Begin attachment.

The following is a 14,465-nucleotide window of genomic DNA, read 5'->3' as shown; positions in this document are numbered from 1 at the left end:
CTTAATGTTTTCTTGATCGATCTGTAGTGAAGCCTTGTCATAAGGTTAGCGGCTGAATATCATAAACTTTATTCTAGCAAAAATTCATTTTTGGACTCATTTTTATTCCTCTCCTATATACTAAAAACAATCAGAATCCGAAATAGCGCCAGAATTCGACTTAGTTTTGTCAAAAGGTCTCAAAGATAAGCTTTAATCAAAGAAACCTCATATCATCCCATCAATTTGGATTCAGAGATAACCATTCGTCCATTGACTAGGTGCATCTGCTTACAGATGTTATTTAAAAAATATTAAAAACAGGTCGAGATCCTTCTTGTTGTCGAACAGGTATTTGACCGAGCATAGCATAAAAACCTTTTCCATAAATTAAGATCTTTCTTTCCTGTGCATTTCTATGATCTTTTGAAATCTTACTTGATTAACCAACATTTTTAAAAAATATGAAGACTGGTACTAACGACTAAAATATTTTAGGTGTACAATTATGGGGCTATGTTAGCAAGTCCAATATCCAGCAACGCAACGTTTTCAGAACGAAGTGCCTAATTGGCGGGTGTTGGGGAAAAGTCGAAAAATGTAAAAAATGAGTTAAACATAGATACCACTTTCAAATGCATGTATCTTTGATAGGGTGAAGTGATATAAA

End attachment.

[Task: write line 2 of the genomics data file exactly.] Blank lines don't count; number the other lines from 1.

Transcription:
CTTAATGTTTTCTTGATCGATCTGTAGTGAAGCCTTGTCATAAGGTTAGCGGCTGAATATCATAAACTTTATTCTAGCAAAAATTCATTTTTGGACTCATTTTTATTCCTCTCCTATATACTAAAAACAATCAGAATCCGAAATAGCGCCAGAATTCGACTTAGTTTTGTCAAAAGGTCTCAAAGATAAGCTTTAATCAAAGAAACCTCATATCATCCCATCAATTTGGATTCAGAGATAACCATTCGTCCATTGACTAGGTGCATCTGCTTACAGATGTTATTTAAAAAATATTAAAAACAGGTCGAGATCCTTCTTGTTGTCGAACAGGTATTTGACCGAGCATAGCATAAAAACCTTTTCCATAAATTAAGATCTTTCTTTCCTGTGCATTTCTATGATCTTTTGAAATCTTACTTGATTAACCAACATTTTTAAAAAATATGAAGACTGGTACTAACGACTAAAATATTTTAGGTGTACAATTATGGGGCTATGTTAGCAAGTCCAATATCCAGCAACGCAACGTTTTCAGAACGAAGTGCCTAATTGGCGGGTGTTGGGGAAAAGTCGAAAAATGTAAAAAATGAGTTAAACATAGATACCACTTTCAAATGCATGTATCTTTGATAGGGTGAAGTGATATAAA